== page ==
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Scholar, Writer, Mother, Dreamer. Editor of Luminarium, an online library for English Literature of the Middle Ages and Renaissance.

Saturday, November 18, 2006

Breaking Up Is Hard To Do... A Movie Review

 
Movie Poster for Break-UpTAG LINE: "Vince Vaughan and Jennifer Aniston star in the charming and upredictable comedy The Break-Up. After two years together, Gary and Brooke's relationship seems to have taken a comical wrong turn on the way to happily ever after. Now the break-up is on, the lines have been drawn, and their honest feelings for each other are coming out. Get ready for an all-out war of the exes in this fun date movie that's hilarious and heartfelt."—Universal Pictures.

THE BREAK-UP. Jennifer Aniston and Vince Vaughan — previews on TV and at the movie theatre selling a quirky dark comedy. Theeeeeeee biggest "Bait & Switch" marketing con in cinema lately.

Let me explain.

If I had gone to this movie expecting to see a relationship drama, about a brokendown relationship and a couple trying to work through the pain and miscommunication of a very real situation, I would have said that the movie succeeded. The dialogue was deftly-written, absolutely believable, the characters' isolation and unhappiness in an untenable situation well supported by the acting performances, the direction, the art direction. I would have probably given it a B or so. As a DRAMA.

Renting this movie on a Friday night, expecting a quirky dark comedy, with likeable and familiar comic actors — a movie, the marketing campaign of which suggested something along the lines of the brilliant Addicted to Love (1997), or the morbidly furious War of the Roses (1989) — and instead watching two hours' worth of scarce-a-light-moment, very-real-every-day-garden-variety-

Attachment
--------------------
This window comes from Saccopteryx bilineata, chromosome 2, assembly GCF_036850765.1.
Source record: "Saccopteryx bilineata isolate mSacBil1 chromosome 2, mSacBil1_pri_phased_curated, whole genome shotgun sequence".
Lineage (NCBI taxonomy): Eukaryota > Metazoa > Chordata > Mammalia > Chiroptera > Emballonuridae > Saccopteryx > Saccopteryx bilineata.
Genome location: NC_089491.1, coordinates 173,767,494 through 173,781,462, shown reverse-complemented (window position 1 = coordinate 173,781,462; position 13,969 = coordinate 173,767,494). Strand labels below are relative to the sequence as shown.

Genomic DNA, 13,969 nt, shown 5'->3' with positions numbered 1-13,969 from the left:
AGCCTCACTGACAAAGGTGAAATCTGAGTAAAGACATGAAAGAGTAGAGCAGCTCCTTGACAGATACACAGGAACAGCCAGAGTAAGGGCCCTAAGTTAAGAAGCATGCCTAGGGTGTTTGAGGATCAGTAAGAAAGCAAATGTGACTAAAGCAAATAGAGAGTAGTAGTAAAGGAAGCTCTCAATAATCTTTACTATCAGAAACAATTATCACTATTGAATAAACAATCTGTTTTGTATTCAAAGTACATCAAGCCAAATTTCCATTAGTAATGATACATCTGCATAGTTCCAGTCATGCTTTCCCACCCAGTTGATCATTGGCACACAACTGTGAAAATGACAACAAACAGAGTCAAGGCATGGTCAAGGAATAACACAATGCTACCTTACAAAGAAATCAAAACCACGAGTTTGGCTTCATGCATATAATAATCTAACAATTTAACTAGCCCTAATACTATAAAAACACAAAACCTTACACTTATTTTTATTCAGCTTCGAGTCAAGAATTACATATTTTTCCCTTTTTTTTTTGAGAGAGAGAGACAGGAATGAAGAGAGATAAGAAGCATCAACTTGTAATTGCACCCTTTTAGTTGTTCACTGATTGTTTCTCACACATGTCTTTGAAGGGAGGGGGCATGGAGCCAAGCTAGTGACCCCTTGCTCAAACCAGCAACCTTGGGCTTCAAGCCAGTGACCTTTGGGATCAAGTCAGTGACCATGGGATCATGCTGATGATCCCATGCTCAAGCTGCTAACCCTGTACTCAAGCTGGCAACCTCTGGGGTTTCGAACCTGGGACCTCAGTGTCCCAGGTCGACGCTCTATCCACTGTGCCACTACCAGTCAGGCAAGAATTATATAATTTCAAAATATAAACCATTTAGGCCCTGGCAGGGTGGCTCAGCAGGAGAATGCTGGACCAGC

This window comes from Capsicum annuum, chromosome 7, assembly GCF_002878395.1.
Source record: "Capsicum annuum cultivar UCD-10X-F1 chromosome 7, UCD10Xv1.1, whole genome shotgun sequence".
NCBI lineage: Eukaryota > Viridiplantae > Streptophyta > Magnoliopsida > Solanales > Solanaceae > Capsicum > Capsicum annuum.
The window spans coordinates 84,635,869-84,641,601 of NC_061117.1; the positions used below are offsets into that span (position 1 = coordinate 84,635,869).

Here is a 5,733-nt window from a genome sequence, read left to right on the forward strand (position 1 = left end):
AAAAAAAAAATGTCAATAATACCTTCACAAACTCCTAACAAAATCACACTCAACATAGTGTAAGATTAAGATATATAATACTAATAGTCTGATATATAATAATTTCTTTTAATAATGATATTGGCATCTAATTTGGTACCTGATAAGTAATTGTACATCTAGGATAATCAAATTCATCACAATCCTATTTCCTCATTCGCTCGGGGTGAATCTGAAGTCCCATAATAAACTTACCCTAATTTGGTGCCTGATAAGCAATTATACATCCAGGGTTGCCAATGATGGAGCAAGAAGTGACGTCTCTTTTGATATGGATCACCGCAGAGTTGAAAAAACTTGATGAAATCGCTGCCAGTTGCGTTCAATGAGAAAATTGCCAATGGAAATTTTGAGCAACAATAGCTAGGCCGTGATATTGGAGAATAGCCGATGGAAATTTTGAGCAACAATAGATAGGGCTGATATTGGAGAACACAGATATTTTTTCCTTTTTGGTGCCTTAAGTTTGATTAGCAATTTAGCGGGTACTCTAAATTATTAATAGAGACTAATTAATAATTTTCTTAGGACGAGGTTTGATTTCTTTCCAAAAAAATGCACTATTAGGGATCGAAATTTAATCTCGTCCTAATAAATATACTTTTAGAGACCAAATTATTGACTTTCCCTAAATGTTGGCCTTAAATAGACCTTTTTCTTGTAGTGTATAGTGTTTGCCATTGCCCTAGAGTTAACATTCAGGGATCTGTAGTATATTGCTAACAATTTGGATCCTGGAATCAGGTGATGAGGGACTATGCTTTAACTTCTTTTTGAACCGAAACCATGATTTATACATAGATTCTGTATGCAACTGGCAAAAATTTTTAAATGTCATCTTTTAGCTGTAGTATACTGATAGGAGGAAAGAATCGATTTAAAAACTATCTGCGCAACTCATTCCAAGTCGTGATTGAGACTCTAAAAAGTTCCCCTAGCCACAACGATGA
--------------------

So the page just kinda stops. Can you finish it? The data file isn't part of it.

sad-and-wistful break-up movie, one could say... "What the hell happened here?"

The movie, by its very definition in basic Aristotelean terms, is not a comedy; it does not have a happy ending, there is next to no humor, and at least to me, not one moment of enjoyment. It's like a watered-down pale version of Kramer vs. Kramer, without the high stakes, without the cute kid, and without the acting talents of Hoffman and Streep. In every way, reviewing it as a comedy, which the marketing team spun into existence, it deserves a flat F.

Nor does the movie qualify as a proper tragedy — there is no conscious decision made by a protagonist, according to his/her hubris, bringing about his/her own downfall, nor any trace of catharsis for the viewer from sympathizing and releasing one's own negative or sorrowful emotions.

It's not a bad movie, but not a great one either. The only feeling of comedy I got was thinking with horror of those poor young couples who went out on their third or fourth dates, thinking they were going to see a date movie, during/after which they could do some smooching; tee hee! Not bloody likely! I think those poor saps got suckered even worse than I did.

Think Universal would refund me my $4.99 rental fee, if I threatened them with a lawsuit, based on "truth in advertising" and the whole "bait and switch" and "misleading the public" aspects? Hmmm? :P
 

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2 Comments:

Blogger Istanbultaye said...

I don't think I'll be watching that movie (not that I was likely to before your review).

November 20, 2006 1:26 PM  
Blogger Anniina said...

LOL :)

November 20, 2006 9:18 PM  

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